Using Your Tax Return For A Down Payment
Carey Chesney3-Minute Read
February 15, 2021
Tax time is here! Time to get all those documents and calculations together to submit to Uncle Sam - meh. But it’s also time to think about what to spend that tax return on - yay!
Before you start shopping for hot tubs and boats, consider a more practical approach by putting that cash toward your new house. Let’s look at some ways you can turn your tax return into your new dream home.
Put It Towards The Down Payment
There are a lot of factors that go into figuring out how much money you need to buy a house and the down payment is one of the most important.
The average down payment on a home is about six percent of the purchase price, but down payment options that may be available to you can be as low as three percent. Crunch the numbers when it comes to your house hunting price range, down payment amounts and what you are getting back in taxes. Then see how those numbers match up.
Putting more in for a down payment allows you to borrow less when it comes to your loan and it strengthens your position when you put in an offer on a home. The more you put down, the more likely the sellers are to accept your offer over others. This is especially important in a seller’s market, which we are in the midst of right now.
Use It On The Closing Costs
When you do get an offer accepted and make it all the way to the closing table, there are some additional costs you need to be aware of that your tax return may be able to help with as well. Here are a few of the most common closing costs when it comes to buying a house.
- Down Payment - The part of the purchase price that you pay out-of-pocket (as opposed to borrowing).
- Loan Origination Fee - This is charged by your lender as compensation for processing a loan application. It usually ranges from 0.5 to 1 percent of the loan amount.
- Home Inspection - Making sure the house you are potentially purchasing is free of major issues is critical. Inspection costs are in the $200 - $500 range.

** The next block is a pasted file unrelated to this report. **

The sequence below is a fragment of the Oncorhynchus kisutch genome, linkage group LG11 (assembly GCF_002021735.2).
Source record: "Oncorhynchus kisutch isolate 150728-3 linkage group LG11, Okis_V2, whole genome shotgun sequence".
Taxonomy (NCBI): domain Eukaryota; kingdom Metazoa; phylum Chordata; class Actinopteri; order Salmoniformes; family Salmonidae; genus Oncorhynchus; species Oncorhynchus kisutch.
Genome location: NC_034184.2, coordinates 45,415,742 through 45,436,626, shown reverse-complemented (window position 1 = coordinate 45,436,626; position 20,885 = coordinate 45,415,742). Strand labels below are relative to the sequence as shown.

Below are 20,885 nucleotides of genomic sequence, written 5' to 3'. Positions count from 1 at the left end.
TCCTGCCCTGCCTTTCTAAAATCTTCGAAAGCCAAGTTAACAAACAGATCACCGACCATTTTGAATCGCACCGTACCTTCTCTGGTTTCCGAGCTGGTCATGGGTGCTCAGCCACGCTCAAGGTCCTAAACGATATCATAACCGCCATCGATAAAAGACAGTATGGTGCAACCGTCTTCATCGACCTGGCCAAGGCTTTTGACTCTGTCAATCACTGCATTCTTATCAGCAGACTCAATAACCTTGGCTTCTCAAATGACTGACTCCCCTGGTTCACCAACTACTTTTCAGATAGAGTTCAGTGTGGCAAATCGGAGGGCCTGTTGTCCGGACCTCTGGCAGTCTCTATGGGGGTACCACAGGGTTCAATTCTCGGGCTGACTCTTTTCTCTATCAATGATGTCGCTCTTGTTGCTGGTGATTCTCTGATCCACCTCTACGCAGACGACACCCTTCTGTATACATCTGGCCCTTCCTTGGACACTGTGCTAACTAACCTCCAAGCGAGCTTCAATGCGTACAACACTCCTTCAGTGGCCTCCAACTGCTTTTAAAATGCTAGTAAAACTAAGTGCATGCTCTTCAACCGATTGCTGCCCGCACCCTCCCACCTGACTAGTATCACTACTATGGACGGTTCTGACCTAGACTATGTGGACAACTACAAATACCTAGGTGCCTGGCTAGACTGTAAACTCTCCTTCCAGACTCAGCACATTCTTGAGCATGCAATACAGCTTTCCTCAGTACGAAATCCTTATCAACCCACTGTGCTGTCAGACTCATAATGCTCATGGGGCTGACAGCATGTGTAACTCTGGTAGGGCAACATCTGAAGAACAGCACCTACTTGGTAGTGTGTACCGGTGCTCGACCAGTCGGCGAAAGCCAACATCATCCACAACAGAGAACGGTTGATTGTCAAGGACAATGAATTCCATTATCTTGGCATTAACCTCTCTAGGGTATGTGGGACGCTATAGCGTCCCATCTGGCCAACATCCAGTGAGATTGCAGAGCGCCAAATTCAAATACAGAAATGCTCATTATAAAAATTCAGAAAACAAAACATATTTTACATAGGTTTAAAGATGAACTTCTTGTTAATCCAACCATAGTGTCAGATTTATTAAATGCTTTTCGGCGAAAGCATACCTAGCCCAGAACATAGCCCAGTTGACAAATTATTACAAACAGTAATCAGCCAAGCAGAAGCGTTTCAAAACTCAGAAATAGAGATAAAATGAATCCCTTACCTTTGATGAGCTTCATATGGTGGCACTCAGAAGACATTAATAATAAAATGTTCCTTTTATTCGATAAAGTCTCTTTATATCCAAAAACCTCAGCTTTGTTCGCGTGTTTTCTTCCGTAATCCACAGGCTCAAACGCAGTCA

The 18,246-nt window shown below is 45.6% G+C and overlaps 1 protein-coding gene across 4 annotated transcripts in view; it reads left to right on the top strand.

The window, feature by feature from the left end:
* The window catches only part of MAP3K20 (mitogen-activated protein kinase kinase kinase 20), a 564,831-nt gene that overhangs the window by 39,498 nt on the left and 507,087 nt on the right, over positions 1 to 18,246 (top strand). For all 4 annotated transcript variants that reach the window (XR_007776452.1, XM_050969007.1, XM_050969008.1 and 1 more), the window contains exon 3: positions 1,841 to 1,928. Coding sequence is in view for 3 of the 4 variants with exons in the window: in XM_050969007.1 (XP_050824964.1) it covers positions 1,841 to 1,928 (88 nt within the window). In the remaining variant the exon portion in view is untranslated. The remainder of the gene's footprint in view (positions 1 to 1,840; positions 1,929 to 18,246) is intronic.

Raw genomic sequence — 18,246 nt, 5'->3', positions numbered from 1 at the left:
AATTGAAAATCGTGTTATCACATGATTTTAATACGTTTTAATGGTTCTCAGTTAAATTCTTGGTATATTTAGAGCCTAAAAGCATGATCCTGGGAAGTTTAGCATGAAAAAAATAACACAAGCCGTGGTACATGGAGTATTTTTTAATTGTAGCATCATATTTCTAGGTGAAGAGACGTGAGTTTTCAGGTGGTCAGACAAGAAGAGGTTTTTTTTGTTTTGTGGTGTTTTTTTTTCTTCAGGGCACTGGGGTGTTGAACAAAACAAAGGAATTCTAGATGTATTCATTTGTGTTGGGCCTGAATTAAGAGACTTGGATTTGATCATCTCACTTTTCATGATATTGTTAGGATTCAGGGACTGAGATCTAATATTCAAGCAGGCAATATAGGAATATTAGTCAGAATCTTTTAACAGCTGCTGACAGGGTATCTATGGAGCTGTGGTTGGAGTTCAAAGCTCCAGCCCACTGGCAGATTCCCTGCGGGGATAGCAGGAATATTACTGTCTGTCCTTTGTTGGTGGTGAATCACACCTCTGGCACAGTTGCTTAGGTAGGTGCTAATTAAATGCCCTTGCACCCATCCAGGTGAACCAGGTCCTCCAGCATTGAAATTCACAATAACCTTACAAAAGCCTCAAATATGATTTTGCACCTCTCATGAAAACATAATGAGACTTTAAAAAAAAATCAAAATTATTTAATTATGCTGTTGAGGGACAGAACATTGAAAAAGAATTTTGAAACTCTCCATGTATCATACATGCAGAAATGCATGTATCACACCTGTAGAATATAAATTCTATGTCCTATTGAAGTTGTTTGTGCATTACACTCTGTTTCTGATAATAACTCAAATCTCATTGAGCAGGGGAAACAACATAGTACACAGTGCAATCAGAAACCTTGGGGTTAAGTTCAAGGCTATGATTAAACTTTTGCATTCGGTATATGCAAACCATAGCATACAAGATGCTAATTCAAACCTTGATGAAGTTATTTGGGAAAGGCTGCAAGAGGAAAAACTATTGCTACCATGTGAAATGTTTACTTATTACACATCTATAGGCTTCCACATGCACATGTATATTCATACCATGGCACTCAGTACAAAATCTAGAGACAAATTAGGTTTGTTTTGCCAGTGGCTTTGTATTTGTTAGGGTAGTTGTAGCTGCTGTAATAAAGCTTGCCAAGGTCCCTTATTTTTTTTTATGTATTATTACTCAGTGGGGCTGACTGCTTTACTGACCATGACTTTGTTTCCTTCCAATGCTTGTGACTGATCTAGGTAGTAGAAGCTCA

- Appraisal - Your lender needs to make sure the home they are lending you money for is worth it. They send an appraiser to do this and you foot the bill, usually around $300 to $500.
- Credit Report - The cost to have your lender pull a full credit report, usually around $30.
- Private Mortgage Insurance Premium - This is insurance that protects your lender, not you, and it ranges from 0.55% to 2.25% of the original loan amount per year for a conventional loan.
Buying points may be a good option when it comes to putting that tax return to work. But what does that mean?
A mortgage point – sometimes called a discount point – is a fee you pay to lower your interest rate on your home purchase or refinance. One discount point costs 1% of your loan amount.
For example, if you take out a mortgage for $100,000, one point will cost you $1,000. For a $200,000 loan, a point costs $2,000. Points are paid for at closing and your lender will calculate the cost of any points you agree to purchase and add those costs to your other closing costs.
Make Necessary Repairs
Putting off repairing that leak in the basement or attic? Been awhile since the furnace was serviced? Tired of tripping over that crack in the deck? These may not seem like the most fun ways to invest in your home but using that tax return on repairs will give you peace of mind whether you are just looking to enjoy your time in the house or want to make sure you get the most value when you are ready to sell it.
Keep It In Savings
Unexpected costs come up all the time. If you already have your down payment and closing costs covered, consider keeping your tax refund in your savings so you don’t have to stress if something needs to be replaced or repaired. Life happens, and a little rainy day fund never hurt anyone. Not having that fund? Well, that can definitely hurt.
Get the right home loan for you.
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